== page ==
Hoping to ensure the nation that he not only is determined to stay the course in Iraq but also has a blueprint for doing so, President Bush was to give the first in a series of six speeches on the subject Monday night in a telecast from the Army War College in Carlisle, Pa. The creation of a new Iraqi interim government and ways to improve security in the area were expected focuses. Bush is coming off a weekend in which he celebated his twin daughters' college graduations and took a spill while mountain biking on his Texas ranch.

The Department of Homeland Security is expected to award a multibillion-dollar contract as soon as this week for a sophisticated new system aimed at using databases and biometric information to screen visitors to US before they arrive, The New York Times reported. The network would shift the focus from land, sea, and air entry points to a "virtual border" system that would make checkpoint guards the last line of defense.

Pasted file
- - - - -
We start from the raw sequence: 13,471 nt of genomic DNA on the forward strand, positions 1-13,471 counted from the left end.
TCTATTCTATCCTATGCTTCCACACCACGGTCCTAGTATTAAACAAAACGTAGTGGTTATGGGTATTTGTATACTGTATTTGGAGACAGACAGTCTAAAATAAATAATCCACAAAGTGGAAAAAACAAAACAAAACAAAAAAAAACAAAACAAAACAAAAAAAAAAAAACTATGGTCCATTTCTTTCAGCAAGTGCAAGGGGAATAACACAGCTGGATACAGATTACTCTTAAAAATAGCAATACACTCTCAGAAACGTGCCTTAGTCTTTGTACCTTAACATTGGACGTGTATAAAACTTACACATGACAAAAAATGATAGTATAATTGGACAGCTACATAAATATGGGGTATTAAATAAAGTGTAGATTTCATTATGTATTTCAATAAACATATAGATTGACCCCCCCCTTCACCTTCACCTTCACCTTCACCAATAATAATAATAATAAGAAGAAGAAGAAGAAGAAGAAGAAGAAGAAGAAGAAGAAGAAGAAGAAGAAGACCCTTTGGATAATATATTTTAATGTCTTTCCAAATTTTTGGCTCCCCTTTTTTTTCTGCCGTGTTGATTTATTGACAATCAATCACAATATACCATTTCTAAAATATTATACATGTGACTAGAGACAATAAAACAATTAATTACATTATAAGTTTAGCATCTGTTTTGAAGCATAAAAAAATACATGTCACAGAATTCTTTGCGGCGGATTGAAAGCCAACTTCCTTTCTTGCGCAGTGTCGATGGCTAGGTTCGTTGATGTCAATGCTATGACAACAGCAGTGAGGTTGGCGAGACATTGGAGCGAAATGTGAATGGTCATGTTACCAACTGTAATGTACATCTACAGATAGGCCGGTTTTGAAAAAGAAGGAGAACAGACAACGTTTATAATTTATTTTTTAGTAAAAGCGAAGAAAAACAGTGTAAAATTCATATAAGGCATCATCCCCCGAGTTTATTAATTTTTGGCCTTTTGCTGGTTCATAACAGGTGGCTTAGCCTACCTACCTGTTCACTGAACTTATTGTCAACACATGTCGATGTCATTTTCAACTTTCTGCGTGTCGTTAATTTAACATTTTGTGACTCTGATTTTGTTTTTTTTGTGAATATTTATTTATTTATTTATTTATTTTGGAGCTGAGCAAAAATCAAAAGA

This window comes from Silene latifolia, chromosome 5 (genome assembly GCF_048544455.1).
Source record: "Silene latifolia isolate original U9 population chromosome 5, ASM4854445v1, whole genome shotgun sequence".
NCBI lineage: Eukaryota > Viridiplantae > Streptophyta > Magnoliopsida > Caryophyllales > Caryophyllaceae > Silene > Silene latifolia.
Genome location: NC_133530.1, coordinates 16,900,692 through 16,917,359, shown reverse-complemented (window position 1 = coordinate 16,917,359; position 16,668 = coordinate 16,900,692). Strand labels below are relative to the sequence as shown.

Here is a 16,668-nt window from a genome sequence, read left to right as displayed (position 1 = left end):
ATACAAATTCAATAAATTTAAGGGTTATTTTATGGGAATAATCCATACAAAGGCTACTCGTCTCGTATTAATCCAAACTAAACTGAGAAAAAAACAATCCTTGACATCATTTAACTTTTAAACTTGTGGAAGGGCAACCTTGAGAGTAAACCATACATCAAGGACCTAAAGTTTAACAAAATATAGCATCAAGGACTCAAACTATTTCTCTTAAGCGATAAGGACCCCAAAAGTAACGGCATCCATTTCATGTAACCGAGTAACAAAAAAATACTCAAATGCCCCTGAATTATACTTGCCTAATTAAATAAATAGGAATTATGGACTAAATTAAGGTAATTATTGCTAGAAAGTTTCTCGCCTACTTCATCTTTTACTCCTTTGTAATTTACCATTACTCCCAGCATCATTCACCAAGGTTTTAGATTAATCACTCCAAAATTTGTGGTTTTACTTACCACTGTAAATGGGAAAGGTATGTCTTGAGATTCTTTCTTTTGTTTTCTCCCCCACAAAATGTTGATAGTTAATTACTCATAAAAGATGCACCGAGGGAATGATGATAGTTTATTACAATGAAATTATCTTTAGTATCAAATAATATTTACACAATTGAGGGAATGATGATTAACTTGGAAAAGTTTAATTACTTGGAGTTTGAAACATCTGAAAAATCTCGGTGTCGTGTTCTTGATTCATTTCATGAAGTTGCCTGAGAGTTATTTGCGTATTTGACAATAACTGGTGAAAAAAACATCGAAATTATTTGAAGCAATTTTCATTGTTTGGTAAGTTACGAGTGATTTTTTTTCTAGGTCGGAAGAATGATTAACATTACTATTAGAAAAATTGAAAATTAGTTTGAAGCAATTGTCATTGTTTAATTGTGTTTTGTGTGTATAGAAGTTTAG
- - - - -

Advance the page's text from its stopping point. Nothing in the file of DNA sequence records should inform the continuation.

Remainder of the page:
The California Supreme Court is due to begin hearing arguments Tuesday on whether elected officials in San Francisco were within their rights in issuing marriage licenses to same-sex couples, which Mayor Gavin Newsom (D) ordered approved in February despite a state law defining marriage as a union between a man and a woman. The court will address the legal dynamics of the matter, opting to let its civil rights implications play out in cases before lower courts, reports said.

Blacks are migrating back to the South, leaving some of the very cities and states where they once sought greater opportunity, according to a new Brookings Institution study. What the study calls the "New Great Migration" has seen the South reverse a 35-year trend. New York, Chicago, Los Angeles, and San Francisco experienced the largest outmigration of blacks, while Atlanta led Southern cities in attracting them. The South's renewed appeal, the report said, reflects the region's improved race relations, economic conditions, and the longstanding cultural and family ties blacks enjoy there.

The nonpartisan Citizens' Debate Commission, which hopes to reenergize interest in presidential and vice presidential confrontations with innovative formats, announced sites and dates for a series of proposed debates beginning Sept. 22. The sites: Columbus, Ohio; Swarthmore, Pa.; Buffalo; Northfield, Minn.; Fort Lauderdale, Fla.; and Salem, Ore. The commission has not sponsored previous debates.

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